more stars than in the heavens

not in our stars, but in ourselves

250 Film Challenge: Design for Living (Pre-Code 7/50)

Poster - Design for Living_08


After the bizarre spectacle of the last Pre-Code I watched for this challenge, I decided I needed something a little more naughty and fun.  And who does naughty fun better than Ernst Lubitsch?  No one, that’s who.  Just as an aside, if you’re within striking distance of Cambridge, Mass., Design for Living (1933) is playing tonight at the Brattle Theatre – as part of a fabulous double bill with Trouble in Paradise (1932), which you may recall, I quite like.  Anyway, I figured that, if I were to jump back into the sexy side of the Pre-Code pool, I’d do some free publicity work for the Brattle as well.  Brattle, if you’re reading this, let’s talk.

Where was I?  Right!  The film.


Loosely adapted from the Noël Coward play of the same name, it is the delightful story of a ménage-à-trois.  Gilda Farrell (Miriam Hopkins) meets Tom Chambers (Frederic March) and George Curtis (Gary Cooper) on a train to Paris.  Tom and George are old friends and roommates in a crummy Parisian garret, eking out just enough of a living as starving artists (playwriting and painting, respectively).  Gilda, on the other hand, uses her own artistic talent to draw naughty cartoons for an advertising agency owned by Max Plunkett (Edward Everett Horton).


By the end of the train ride, Tom and George have each fallen hopelessly in love with Gilda – and she is, as she says, “more than fond” of each of them.  When the two men find out that Gilda has been romancing both of them, she gives one of the best speeches I’ve ever heard in a romantic comedy:

A thing happened to me that usually happens to men. You see, a man can meet two, three or four women and fall in love with all of them, and then, by a process of interesting elimination, he is able to decide which he prefers. But a woman must decide purely on instinct, guesswork, if she wants to be considered nice. … You see, George, you’re sort of like a ragged straw hat with a very soft lining. A little bit out of shape, very dashing to look at, and very comfortable to wear. And you, Tom, piquant, perched over one eye, and has to be watched on windy days. And both so becoming.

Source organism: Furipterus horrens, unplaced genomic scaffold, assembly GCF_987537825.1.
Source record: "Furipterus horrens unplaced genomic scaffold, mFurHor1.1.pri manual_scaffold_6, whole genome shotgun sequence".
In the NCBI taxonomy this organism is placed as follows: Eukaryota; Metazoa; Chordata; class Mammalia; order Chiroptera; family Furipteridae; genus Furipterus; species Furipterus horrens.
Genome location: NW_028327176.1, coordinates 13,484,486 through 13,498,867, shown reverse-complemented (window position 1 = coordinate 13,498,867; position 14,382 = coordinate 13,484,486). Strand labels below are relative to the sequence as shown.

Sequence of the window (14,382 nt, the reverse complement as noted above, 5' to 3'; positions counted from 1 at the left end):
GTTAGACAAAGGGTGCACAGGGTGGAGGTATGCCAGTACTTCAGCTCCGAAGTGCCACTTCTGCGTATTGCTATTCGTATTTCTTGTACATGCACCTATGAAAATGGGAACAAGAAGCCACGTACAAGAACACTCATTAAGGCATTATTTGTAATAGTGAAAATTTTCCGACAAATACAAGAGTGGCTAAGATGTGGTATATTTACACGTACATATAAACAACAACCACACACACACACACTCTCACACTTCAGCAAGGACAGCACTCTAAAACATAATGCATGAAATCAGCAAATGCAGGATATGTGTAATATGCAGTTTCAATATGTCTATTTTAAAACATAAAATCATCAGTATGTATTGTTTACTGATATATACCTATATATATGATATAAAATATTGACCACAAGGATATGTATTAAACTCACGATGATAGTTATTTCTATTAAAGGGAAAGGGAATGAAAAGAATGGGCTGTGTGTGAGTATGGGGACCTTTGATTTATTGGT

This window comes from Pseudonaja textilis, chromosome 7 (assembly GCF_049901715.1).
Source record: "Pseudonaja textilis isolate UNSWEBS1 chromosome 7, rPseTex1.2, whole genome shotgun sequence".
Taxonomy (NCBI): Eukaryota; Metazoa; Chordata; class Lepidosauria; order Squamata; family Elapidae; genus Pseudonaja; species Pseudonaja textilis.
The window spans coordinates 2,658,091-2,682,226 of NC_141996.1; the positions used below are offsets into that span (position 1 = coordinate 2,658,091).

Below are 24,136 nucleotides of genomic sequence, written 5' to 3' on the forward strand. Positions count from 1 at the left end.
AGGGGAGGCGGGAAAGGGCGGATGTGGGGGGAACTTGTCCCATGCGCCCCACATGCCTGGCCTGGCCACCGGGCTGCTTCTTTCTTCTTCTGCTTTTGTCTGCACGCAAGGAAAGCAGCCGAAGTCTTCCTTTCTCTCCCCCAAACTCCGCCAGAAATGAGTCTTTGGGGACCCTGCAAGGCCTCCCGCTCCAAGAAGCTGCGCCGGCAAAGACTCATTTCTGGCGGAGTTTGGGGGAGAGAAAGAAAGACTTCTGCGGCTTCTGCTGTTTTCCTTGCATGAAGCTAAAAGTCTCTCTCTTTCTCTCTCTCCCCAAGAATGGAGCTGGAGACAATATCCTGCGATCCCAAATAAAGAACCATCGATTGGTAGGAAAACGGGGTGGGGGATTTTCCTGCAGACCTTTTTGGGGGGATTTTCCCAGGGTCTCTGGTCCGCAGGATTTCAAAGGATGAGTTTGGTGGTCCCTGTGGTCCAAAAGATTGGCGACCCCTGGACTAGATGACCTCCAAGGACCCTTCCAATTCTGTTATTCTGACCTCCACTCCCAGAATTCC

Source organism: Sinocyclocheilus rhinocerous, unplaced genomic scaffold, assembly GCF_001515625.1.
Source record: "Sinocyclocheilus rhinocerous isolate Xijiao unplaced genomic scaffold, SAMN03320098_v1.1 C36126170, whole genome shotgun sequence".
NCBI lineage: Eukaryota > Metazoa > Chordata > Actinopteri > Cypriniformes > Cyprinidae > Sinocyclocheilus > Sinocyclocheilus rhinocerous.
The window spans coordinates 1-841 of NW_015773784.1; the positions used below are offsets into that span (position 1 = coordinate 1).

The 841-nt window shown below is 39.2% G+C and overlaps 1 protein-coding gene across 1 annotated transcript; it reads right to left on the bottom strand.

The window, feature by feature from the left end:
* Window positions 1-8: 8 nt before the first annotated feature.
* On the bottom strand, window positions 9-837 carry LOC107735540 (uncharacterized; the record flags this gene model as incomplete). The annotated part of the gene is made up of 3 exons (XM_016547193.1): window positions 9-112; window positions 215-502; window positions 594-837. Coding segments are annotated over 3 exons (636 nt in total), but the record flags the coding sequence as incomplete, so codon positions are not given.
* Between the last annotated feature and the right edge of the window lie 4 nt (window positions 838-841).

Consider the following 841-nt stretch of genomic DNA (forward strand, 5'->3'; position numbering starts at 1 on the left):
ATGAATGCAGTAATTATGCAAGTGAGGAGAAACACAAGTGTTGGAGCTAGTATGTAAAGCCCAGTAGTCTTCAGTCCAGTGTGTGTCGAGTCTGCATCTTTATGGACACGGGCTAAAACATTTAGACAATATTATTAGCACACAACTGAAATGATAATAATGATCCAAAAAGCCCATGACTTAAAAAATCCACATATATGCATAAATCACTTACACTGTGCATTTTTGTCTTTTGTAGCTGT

Tom and George want to know which chapeau Gilda will choose – and she says, “Both!” They all decide to adhere to a “gentlemen’s agreement”: they will all live together, happy and friendly and without any sex.

Guess how long that lasts.  As Gilda says, “Unfortunately, I am no gentleman!”

design for living 5

Coward and some critics at the time lamented the fact that the film, with a screenplay written by that slouch Ben Hecht*, bore only a slight resemblance to the original theatrical work.  However, as the rather aptly named Mordaunt Hall noted that “Mr. Lubitsch, who knows his motion picture as few others do, has in this offering… fashioned a most entertaining and highly sophisticated subject, wherein his own sly humor is constantly in evidence.” In other words: if you want a Coward play, go to the West End.  If you want a fabulously sexy, sophisticated film, you cannot do any better than Ernst Lubitsch.

And the players – oh, my.  March is a delight, Hopkins is ideal, and Cooper.  COOPER.  For the eye candy alone, he’s worth the price of admission.  Tallulah Bankhead reportedly began working in Hollywood so she could “fuck that divine Gary Cooper!” Who could blame you, Miss Bankhead?  While each star is, individually, wonderfully bright – the combination of the three is sublime.  The three of them have such chemistry, probably most of all when the three of them are onscreen together rather than when two of them are paired off at a time.  They’re having such fun!  And it shows!

Obviously, a sexy little ménage-à-trois where everyone is happiest in the threesome is about as Pre-Code as you can get.  Not surprisingly, the film was flatly refused the Production Code’s stamp of approval when Paramount tried to re-release it later in the 1930s.  Too bad for them.  But lucky for us.


*You know.  The guy who wrote The Front Page (1931), Scarface (1932), Twentieth Century (1934), Nothing Sacred (1938), Gunga Din (1939), His Girl Friday (1940).  The guy called the Shakespeare of Hollywood.  That guy.  Just some nobody, really.


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This entry was posted on March 20, 2013 by and tagged , , , , .
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